25.12.10 Frozen Lagan River

You can’t help but notice that all of our butterflies seem to disappear during the winter. Most are hibernating as caterpillars and pupae, ready to emerge in spring and summer, but a few hardy species hibernate as adults. These are:

These are generally the first butterflies to be seen in spring. The Small Tortoiseshell is the bright orange, black and yellow butterfly with blue shells around the edges of its wings. The Comma is the orange and black one without blue shells. The Peacock is the one with the big eyespots on maroon-coloured wings, the Brimstone is the sulphur-yellow one, and the Red Admiral is the big black one with red bars. That’s winter butterflies in a nutshell! But they are soon joined by more.

Joining the parade are the first Painted Ladies which have begun to migrate from Africa. Also, a few Holly Blues and Speckled Woods have hatched out already this year, in Dublin and the Scilly Isles respectively. And as temperatures rise, more soon appear.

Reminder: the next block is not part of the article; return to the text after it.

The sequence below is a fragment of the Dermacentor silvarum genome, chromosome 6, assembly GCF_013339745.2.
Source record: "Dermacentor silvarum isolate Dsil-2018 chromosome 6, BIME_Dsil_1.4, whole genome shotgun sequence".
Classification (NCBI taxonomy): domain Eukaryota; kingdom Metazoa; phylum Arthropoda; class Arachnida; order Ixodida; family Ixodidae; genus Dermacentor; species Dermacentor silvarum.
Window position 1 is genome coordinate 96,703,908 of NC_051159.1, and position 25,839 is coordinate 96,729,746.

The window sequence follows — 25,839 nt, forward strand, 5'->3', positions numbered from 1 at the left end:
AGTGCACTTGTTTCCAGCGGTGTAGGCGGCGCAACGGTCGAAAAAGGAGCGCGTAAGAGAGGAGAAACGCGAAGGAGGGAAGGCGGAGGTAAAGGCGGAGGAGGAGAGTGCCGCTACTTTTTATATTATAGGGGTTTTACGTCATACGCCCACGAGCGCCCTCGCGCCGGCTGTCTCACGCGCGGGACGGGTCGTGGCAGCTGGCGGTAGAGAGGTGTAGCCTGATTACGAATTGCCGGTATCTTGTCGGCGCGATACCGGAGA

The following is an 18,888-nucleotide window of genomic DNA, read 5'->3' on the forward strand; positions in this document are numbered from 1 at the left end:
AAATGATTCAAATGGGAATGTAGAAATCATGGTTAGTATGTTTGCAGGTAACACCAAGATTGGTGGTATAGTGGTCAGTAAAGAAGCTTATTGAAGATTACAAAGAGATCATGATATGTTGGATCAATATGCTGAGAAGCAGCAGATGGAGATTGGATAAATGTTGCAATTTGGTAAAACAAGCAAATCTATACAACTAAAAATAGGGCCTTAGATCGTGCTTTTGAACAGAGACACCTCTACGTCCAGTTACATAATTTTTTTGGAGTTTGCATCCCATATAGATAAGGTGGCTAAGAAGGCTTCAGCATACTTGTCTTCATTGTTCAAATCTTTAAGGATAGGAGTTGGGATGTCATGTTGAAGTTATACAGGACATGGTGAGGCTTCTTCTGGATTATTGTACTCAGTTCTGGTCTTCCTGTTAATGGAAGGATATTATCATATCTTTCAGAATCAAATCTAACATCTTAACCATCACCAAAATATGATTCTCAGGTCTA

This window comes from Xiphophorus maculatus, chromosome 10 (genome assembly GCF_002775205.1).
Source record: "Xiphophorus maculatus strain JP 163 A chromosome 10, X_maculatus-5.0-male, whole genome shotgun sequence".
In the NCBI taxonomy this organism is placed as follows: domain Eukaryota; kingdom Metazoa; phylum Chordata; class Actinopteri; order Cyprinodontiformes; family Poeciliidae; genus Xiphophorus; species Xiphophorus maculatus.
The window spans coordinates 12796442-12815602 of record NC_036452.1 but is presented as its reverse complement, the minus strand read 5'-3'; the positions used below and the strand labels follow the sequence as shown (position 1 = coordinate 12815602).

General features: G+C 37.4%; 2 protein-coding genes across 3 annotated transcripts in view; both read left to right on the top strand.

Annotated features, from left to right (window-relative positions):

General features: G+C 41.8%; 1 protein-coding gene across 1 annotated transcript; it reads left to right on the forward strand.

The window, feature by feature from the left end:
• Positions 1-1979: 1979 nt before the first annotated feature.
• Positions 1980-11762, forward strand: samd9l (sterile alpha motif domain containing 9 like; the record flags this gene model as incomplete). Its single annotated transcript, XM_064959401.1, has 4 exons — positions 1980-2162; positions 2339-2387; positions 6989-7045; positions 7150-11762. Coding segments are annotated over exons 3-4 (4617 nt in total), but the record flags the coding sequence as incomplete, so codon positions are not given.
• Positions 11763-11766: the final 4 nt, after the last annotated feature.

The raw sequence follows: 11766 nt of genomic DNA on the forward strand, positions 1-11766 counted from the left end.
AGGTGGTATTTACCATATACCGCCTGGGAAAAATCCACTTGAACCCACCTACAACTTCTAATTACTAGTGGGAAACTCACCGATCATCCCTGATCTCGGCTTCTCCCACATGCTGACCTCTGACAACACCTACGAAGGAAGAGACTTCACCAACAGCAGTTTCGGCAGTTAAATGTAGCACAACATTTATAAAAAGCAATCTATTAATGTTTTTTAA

If you’re interested in getting to know more about butterflies this year, check out the links on this website. Especially good sites I know of are British Butterflies, UK Butterflies and Butterfly Conservation.

On the Butterfly Conservation site you can find out about how your butterfly sightings can help scientists monitor the state of our butterfly species, many of which are in decline. Recording butterflies is a really rewarding way to get in touch with nature – as I found out last year when I decided to write down every single one I saw! (But that’s another story!)

UPDATE 15/3/11: Small White and Small Copper now reported. http://www.butterfly-conservation.org/text/853/first_sightings_2011.html

 For further updates follow Butterfly Conservation and UK Butterflies on Twitter.